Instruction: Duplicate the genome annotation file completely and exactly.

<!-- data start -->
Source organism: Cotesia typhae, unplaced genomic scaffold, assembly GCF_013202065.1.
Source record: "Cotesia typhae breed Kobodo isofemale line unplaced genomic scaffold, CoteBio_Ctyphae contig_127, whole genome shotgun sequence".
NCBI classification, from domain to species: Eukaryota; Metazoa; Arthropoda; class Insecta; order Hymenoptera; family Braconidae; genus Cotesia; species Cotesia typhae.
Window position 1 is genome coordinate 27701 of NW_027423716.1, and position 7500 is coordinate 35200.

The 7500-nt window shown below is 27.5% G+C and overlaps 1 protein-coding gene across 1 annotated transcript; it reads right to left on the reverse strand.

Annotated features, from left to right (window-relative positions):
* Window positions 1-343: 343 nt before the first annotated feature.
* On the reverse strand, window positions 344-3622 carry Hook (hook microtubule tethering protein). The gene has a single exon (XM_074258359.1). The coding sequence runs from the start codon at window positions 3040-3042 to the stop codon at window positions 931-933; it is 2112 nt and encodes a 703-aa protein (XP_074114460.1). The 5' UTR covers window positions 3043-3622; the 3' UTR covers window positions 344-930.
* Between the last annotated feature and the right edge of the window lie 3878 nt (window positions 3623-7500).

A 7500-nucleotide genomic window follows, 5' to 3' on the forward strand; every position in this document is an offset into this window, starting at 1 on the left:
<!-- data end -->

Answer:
Source organism: Cotesia typhae, unplaced genomic scaffold, assembly GCF_013202065.1.
Source record: "Cotesia typhae breed Kobodo isofemale line unplaced genomic scaffold, CoteBio_Ctyphae contig_127, whole genome shotgun sequence".
NCBI classification, from domain to species: Eukaryota; Metazoa; Arthropoda; class Insecta; order Hymenoptera; family Braconidae; genus Cotesia; species Cotesia typhae.
Window position 1 is genome coordinate 27701 of NW_027423716.1, and position 7500 is coordinate 35200.

The 7500-nt window shown below is 27.5% G+C and overlaps 1 protein-coding gene across 1 annotated transcript; it reads right to left on the reverse strand.

Annotated features, from left to right (window-relative positions):
* Window positions 1-343: 343 nt before the first annotated feature.
* On the reverse strand, window positions 344-3622 carry Hook (hook microtubule tethering protein). The gene has a single exon (XM_074258359.1). The coding sequence runs from the start codon at window positions 3040-3042 to the stop codon at window positions 931-933; it is 2112 nt and encodes a 703-aa protein (XP_074114460.1). The 5' UTR covers window positions 3043-3622; the 3' UTR covers window positions 344-930.
* Between the last annotated feature and the right edge of the window lie 3878 nt (window positions 3623-7500).

A 7500-nucleotide genomic window follows, 5' to 3' on the forward strand; every position in this document is an offset into this window, starting at 1 on the left: